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I always use QObject::connect() in all my applications but it is not clear to me its effect when my program is currently inside a function. Suppose I have the following code:

void main() {
    //other stuffs here

void aFunction()
    //a bunch of codes here

    //i am here when suddenly signal is emitted from QObject::connect();

    //another bunch of codes here

I assume that when the signal is emitted, QObject::connect leaves the function "aFunction()" to execute "zzz()". What will happen to the remaining codes in the "aFunction()"


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I can understand the confusion, coming from procedural to event based programming gives me same experience like you do now.

Short answer: in non multi threaded environment, slot zzz() will be executed after aFunction() finishes. In fact, the signal probably gets emitted after aFunction finishes. in multi threaded env., same thing but it is "after some time", not after.

Key to understanding this is Event Loop. QApplication::exec() runs a forever loop polling for event. New event is then handled, signals get emitted and depending on the fifth argument of QObject::connect which is a Qt::ConnectionType, ultimately runs the connected slot. You can read QObject documentation for more detail..

So your aFunction probably gets called after some signal, so after it is finished, it's back to event loop again, then your 'suddenly emitted' signal actually gets emitted and zzz is executed.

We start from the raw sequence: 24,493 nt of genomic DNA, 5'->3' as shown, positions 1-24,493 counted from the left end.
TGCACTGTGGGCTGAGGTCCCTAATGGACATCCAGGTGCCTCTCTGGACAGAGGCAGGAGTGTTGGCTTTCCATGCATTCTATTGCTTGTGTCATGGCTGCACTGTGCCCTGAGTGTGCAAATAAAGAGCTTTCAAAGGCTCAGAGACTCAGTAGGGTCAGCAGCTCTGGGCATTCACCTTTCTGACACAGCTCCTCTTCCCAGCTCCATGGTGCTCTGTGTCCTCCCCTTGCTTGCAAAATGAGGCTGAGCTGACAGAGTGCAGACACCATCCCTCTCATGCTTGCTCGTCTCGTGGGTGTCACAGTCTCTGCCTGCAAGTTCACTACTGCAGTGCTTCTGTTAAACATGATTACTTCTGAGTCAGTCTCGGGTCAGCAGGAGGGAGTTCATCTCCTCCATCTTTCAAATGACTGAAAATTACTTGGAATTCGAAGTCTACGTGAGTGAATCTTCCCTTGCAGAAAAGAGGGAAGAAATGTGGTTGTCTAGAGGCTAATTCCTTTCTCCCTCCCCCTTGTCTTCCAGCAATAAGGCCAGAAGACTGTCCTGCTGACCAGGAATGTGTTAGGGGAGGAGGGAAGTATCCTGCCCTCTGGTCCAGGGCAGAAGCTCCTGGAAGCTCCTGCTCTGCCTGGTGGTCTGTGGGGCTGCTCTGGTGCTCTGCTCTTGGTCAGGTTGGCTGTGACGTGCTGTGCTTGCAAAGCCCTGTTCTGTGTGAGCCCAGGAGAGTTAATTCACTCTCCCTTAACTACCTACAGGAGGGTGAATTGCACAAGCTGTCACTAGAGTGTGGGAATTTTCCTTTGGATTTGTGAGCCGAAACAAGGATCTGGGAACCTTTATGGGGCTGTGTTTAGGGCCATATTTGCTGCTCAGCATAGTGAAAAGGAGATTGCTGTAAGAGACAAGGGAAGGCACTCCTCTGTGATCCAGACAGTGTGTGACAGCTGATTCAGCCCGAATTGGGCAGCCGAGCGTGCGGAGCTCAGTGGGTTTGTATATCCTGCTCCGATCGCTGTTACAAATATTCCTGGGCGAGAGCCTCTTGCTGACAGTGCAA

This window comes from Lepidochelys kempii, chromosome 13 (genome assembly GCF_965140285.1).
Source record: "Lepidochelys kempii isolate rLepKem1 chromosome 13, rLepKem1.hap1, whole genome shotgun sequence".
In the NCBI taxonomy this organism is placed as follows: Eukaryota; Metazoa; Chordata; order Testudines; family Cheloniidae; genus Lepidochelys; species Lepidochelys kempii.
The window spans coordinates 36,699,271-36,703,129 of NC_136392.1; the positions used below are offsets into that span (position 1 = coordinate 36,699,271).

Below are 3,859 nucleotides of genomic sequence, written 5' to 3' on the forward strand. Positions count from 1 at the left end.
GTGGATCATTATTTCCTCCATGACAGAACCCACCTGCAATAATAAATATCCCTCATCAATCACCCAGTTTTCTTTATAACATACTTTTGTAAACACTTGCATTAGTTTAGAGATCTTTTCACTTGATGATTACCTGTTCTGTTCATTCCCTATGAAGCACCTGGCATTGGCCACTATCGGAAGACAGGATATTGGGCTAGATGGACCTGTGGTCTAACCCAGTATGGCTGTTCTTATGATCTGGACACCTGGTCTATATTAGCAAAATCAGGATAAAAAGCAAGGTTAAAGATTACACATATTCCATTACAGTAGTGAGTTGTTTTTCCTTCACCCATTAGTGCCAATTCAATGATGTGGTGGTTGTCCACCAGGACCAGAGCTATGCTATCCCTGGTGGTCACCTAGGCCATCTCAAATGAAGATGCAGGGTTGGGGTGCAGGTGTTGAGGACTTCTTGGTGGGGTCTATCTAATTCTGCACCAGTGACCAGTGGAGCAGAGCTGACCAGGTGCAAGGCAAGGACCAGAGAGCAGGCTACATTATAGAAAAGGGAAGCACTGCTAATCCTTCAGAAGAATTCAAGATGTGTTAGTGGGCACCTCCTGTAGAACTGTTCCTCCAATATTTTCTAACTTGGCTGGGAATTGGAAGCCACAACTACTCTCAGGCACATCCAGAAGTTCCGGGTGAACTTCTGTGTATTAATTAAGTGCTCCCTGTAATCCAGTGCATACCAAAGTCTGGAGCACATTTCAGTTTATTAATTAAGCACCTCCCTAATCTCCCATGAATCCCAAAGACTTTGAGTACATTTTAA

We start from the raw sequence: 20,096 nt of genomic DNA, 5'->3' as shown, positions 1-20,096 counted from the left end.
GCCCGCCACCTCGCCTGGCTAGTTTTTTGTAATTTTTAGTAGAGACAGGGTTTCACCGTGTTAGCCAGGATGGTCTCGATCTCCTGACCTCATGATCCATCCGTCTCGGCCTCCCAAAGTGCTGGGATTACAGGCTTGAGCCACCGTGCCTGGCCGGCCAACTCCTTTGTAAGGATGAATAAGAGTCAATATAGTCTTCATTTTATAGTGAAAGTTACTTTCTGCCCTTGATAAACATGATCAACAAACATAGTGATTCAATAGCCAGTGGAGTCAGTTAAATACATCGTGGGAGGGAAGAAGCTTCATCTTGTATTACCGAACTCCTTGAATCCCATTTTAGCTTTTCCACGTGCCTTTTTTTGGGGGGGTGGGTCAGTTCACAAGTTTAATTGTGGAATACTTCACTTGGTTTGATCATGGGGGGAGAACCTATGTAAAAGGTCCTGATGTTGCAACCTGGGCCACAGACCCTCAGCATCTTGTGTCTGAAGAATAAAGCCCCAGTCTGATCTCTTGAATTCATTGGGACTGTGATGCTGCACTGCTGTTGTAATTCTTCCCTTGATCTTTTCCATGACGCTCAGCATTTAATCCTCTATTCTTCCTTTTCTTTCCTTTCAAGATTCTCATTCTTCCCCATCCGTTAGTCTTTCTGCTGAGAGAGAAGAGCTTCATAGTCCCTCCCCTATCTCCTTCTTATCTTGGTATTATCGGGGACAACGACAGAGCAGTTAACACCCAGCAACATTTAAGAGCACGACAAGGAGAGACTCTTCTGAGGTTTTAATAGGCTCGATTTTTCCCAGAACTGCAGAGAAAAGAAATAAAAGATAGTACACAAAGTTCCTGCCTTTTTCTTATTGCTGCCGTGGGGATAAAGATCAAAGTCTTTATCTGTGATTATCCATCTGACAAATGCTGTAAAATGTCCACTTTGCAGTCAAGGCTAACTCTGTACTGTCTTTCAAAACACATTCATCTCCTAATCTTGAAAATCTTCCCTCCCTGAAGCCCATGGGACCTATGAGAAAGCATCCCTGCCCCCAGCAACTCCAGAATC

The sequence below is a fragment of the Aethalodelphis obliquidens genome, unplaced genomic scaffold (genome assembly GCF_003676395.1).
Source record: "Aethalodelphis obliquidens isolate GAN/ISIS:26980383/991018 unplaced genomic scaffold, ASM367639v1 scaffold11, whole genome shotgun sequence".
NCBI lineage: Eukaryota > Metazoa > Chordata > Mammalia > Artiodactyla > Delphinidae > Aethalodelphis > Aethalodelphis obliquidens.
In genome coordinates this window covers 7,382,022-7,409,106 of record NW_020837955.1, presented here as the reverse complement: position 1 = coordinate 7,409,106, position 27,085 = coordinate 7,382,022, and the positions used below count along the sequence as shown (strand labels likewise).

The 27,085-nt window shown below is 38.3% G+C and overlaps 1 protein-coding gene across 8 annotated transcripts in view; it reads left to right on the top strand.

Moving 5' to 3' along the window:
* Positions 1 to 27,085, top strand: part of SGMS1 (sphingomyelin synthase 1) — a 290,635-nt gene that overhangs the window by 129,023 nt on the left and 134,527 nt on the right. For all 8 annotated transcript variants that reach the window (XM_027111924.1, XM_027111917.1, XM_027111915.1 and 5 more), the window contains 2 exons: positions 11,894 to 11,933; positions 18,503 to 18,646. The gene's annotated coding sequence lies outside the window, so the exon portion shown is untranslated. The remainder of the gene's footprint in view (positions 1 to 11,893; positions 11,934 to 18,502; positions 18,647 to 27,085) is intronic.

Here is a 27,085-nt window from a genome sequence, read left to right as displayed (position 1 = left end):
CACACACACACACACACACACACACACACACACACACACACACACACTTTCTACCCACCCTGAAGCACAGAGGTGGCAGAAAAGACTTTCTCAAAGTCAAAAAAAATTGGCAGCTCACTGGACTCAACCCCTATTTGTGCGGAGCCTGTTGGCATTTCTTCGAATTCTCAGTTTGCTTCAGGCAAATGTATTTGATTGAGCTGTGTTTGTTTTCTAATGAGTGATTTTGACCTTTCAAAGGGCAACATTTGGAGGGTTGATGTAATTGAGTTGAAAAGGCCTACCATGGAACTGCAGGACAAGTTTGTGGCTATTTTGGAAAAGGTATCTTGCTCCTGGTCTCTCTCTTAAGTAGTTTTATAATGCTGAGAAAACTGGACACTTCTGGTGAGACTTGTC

Even in multi threading environment, inter thread signals and slots work with Qt::QueuedConnection which basically just posts the emitted signal to corresponding thread so that when that thread's event loop come around to process it - it will be executed sequentially as well.

Ultimately what you will have to remember is that this Turing Machine called computers is executing sequences of codes, whether it's semi paralel (e.g time sharing, pipelining) or truly paralel (e.g multi cores, multi cpu) the part where codes get sent (or distributed? or fetched?) to its execution will always run in sequences or in one or more ways have to be simulated to be sequential so that no code is executed twice in multiple execution node.

There is no "suddenly"

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Funny I just noticed this question is posted at March. Hopefully OP is still around.. – Evan Jul 22 '12 at 10:10

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